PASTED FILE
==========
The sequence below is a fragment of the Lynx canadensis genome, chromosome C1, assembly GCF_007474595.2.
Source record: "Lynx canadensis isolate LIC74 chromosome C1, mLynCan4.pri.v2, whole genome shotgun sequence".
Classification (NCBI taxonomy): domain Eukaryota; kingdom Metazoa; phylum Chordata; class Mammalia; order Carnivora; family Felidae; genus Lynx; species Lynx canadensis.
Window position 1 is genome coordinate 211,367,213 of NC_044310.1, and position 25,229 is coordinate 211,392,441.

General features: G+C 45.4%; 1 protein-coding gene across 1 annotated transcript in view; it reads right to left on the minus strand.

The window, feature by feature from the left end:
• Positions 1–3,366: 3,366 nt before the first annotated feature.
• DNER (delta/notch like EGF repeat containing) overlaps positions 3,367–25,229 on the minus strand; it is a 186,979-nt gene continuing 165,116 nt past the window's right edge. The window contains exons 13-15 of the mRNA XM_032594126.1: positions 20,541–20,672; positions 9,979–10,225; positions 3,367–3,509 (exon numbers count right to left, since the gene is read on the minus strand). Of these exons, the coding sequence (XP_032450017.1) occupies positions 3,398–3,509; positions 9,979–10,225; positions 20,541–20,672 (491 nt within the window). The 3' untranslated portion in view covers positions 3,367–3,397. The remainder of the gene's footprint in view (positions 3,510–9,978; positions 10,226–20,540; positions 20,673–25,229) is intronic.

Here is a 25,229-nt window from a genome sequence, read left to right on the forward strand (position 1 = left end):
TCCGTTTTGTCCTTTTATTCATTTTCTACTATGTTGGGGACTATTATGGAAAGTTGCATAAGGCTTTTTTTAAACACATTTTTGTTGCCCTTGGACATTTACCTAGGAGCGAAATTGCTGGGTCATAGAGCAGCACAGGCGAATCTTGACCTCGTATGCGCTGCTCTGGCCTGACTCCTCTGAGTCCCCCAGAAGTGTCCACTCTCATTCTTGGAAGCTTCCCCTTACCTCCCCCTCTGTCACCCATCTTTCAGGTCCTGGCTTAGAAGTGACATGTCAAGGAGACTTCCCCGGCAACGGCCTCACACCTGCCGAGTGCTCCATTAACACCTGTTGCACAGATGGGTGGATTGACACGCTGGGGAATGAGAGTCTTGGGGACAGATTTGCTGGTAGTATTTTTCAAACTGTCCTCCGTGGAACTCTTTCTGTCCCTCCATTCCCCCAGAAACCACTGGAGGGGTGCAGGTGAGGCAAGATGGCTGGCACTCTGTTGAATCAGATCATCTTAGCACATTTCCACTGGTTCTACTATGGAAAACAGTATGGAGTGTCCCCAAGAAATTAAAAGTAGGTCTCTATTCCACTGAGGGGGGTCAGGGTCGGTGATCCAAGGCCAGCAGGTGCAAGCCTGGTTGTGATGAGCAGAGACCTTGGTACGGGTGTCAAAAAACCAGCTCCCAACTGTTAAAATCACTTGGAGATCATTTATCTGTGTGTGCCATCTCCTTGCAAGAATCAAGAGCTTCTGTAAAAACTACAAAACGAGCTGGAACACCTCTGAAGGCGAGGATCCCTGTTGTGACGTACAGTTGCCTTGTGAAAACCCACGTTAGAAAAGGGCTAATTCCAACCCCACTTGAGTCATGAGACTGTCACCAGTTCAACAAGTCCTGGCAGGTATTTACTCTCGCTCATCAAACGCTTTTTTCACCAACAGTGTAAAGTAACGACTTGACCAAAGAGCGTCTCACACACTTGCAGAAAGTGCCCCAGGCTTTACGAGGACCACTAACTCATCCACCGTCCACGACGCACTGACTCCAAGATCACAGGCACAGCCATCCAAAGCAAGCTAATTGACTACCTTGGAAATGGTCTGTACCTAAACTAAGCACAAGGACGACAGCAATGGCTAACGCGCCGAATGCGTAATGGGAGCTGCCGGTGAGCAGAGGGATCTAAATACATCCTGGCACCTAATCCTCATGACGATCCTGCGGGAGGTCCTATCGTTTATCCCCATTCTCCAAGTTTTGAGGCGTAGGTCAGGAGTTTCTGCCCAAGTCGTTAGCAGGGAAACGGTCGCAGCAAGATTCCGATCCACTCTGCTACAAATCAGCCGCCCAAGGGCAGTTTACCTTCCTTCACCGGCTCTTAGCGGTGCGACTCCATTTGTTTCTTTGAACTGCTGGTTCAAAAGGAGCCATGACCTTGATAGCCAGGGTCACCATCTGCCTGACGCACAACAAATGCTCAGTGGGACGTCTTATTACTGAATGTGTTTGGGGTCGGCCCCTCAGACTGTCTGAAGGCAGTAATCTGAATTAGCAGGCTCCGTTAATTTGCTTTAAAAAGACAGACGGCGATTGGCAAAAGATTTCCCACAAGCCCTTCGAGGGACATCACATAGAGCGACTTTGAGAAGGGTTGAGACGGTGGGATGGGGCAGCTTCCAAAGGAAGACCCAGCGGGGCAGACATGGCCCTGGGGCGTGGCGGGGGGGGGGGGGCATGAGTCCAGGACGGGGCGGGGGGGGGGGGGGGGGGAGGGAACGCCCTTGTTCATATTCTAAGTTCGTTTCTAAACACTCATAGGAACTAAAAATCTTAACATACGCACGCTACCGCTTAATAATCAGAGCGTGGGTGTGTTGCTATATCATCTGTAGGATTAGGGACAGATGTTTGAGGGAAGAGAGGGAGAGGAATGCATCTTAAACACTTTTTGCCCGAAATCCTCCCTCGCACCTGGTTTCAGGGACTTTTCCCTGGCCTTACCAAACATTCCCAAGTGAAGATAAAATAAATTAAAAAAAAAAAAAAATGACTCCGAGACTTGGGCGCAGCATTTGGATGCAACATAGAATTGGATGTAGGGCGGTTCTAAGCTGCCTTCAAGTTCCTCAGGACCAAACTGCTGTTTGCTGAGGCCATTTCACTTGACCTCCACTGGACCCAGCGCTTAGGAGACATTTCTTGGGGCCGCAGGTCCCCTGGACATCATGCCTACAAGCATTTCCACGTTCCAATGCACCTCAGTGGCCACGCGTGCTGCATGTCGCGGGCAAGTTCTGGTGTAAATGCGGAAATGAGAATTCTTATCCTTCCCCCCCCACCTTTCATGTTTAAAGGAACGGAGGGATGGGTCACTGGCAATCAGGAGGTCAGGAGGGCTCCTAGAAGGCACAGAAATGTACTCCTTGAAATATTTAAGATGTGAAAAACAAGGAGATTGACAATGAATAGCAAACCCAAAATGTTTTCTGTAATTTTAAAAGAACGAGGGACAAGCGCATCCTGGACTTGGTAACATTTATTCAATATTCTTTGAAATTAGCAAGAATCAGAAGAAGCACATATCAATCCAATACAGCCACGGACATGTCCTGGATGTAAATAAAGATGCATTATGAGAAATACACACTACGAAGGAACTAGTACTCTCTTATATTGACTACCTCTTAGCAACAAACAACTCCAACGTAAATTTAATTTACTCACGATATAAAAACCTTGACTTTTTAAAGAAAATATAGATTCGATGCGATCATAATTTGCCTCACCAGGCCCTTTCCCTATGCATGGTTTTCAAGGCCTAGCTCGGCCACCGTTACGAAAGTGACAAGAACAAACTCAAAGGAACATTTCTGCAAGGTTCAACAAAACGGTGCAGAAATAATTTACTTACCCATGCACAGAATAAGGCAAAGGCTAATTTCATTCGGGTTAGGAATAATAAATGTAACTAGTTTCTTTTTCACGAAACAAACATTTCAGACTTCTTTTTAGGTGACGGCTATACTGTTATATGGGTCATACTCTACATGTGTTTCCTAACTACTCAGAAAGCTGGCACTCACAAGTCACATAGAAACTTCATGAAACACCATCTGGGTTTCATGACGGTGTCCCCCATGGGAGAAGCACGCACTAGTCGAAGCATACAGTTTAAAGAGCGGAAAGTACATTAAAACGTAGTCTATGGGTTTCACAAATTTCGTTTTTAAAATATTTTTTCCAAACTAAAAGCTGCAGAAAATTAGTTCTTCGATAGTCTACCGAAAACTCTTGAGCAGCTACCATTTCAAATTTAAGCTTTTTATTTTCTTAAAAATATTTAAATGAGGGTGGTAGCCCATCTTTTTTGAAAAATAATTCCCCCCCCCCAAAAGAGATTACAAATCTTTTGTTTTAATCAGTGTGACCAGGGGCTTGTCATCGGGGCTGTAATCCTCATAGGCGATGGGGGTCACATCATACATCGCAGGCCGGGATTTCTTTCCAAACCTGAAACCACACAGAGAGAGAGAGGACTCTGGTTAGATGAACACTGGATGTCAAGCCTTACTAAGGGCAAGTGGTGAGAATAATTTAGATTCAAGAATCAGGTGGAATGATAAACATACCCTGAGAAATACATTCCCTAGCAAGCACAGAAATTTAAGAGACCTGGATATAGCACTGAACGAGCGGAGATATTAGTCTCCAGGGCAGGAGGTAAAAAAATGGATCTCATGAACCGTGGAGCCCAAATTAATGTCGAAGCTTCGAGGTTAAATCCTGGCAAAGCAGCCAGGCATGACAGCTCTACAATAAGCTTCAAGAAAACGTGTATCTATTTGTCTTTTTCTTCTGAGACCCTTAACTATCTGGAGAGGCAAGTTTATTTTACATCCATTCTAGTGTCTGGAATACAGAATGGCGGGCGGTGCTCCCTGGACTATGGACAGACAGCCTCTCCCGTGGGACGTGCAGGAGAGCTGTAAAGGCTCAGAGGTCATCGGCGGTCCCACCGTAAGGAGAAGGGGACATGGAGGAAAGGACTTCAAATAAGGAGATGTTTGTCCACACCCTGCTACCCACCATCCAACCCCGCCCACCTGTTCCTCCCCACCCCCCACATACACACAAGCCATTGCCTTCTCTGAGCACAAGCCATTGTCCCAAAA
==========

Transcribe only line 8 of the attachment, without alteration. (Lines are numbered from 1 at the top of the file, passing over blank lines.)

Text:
• DNER (delta/notch like EGF repeat containing) overlaps positions 3,367–25,229 on the minus strand; it is a 186,979-nt gene continuing 165,116 nt past the window's right edge. The window contains exons 13-15 of the mRNA XM_032594126.1: positions 20,541–20,672; positions 9,979–10,225; positions 3,367–3,509 (exon numbers count right to left, since the gene is read on the minus strand). Of these exons, the coding sequence (XP_032450017.1) occupies positions 3,398–3,509; positions 9,979–10,225; positions 20,541–20,672 (491 nt within the window). The 3' untranslated portion in view covers positions 3,367–3,397. The remainder of the gene's footprint in view (positions 3,510–9,978; positions 10,226–20,540; positions 20,673–25,229) is intronic.